When Eric Kim became Samsung’s executive vice president of global marketing in 1999, he found a marketing organization unsuited to the task at hand and a company not ready for the proactive approach Samsung needed from its marketing team.
Earlier in the decade, Samsung had made the decision to transform itself from a low-cost producer of electronics, sold primarily under the brand names of its OEM customers, to a manufacturer of high-end digital products. Quickly enough, management realized these electronic goods would reap higher margins if they were sold under Samsung’s own brand. Industry icon Sony had made much the same transition years earlier. Yet the marketing organization Mr. Kim inherited was not equipped for such a marketing-driven push.
Samsung’s brand message was fragmented, and marketing budgets were generally driven by short-term programs such as price promotions, according to a case study prepared by John Quelch and Anna Harrington of Harvard Business School. Mr. Kim explained in the report: “Our managers believed that good products sell themselves, that marketing was nothing more than selling, and that selling was only needed when you had a me-too or weak product.”
This type of resistance is nothing new. However, for a company that needed a more active marketing effort, it was a major problem. Mr. Kim eventually did solve it at Samsung. Indeed, we believe solutions to all such problems require a common approach. Marketers must work to understand (1) what type of marketing organization they have in place, and (2) what type of organization the company actually needs.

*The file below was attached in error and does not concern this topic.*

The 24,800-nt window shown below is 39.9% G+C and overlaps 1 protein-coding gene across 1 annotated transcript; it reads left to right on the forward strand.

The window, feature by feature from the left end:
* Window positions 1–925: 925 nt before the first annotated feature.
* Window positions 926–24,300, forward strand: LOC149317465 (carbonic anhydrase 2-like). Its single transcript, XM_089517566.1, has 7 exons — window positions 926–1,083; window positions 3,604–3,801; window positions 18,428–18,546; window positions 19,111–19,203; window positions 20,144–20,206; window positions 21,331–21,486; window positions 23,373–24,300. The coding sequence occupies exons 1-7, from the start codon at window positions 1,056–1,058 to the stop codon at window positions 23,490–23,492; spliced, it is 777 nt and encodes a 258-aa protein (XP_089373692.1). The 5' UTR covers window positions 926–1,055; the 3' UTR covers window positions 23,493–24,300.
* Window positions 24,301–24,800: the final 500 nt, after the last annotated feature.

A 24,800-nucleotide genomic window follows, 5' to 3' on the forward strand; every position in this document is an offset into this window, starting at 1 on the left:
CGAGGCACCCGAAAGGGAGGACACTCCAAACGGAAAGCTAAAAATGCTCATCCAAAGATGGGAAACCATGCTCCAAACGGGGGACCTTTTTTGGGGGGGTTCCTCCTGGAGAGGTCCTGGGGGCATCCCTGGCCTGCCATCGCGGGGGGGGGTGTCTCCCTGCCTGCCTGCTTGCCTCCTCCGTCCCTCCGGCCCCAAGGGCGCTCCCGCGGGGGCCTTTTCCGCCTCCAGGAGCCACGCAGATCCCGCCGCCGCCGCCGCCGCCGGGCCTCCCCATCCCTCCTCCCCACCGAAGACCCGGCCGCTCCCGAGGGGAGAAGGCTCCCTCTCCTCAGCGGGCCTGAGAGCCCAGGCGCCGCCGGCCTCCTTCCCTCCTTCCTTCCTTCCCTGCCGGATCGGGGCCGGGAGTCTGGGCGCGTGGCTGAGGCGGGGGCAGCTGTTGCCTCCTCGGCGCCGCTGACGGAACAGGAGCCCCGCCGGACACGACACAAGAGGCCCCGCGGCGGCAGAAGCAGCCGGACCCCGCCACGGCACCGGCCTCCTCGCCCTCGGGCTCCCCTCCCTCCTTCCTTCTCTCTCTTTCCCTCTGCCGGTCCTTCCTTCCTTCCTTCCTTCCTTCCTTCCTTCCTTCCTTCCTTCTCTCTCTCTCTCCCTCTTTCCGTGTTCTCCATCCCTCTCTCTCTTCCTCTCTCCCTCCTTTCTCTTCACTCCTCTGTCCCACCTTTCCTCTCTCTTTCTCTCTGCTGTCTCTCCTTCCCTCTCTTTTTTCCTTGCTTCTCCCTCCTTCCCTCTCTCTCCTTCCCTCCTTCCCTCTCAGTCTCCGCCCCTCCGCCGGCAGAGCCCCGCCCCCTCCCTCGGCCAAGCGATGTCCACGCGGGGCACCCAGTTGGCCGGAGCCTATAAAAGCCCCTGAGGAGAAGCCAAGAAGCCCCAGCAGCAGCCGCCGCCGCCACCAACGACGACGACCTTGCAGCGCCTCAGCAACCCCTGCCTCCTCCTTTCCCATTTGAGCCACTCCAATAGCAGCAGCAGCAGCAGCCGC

To help marketers meet those goals, Booz Allen Hamilton and the Association of National Advertisers have joined together to examine the types of marketing organizations that commonly exist today and their best paths of evolution to keep up with the companies and industries in which they live. Our examination identified six distinct types, or profiles, of marketing organizations. All have unique strengths, and each is appropriate to particular types of companies in certain competitive circumstances.
Growth Champion. This organization is highly valued within the company for its ability to drive revenue. It is considered as important as other major departments, such as finance and sales. It drives the company’s priorities and leads product innovation and new business development.